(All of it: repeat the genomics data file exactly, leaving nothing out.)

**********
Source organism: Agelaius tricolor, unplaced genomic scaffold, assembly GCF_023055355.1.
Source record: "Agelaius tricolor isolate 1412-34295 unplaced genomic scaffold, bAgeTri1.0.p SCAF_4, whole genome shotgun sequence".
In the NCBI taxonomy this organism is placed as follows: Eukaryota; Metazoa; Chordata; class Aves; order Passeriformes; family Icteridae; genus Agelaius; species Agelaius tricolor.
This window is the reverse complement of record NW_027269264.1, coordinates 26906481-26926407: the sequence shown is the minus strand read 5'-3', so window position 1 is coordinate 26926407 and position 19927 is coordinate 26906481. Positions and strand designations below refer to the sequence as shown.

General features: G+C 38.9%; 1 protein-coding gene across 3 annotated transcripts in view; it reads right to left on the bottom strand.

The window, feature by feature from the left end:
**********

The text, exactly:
Source organism: Agelaius tricolor, unplaced genomic scaffold, assembly GCF_023055355.1.
Source record: "Agelaius tricolor isolate 1412-34295 unplaced genomic scaffold, bAgeTri1.0.p SCAF_4, whole genome shotgun sequence".
In the NCBI taxonomy this organism is placed as follows: Eukaryota; Metazoa; Chordata; class Aves; order Passeriformes; family Icteridae; genus Agelaius; species Agelaius tricolor.
This window is the reverse complement of record NW_027269264.1, coordinates 26906481-26926407: the sequence shown is the minus strand read 5'-3', so window position 1 is coordinate 26926407 and position 19927 is coordinate 26906481. Positions and strand designations below refer to the sequence as shown.

General features: G+C 38.9%; 1 protein-coding gene across 3 annotated transcripts in view; it reads right to left on the bottom strand.

The window, feature by feature from the left end: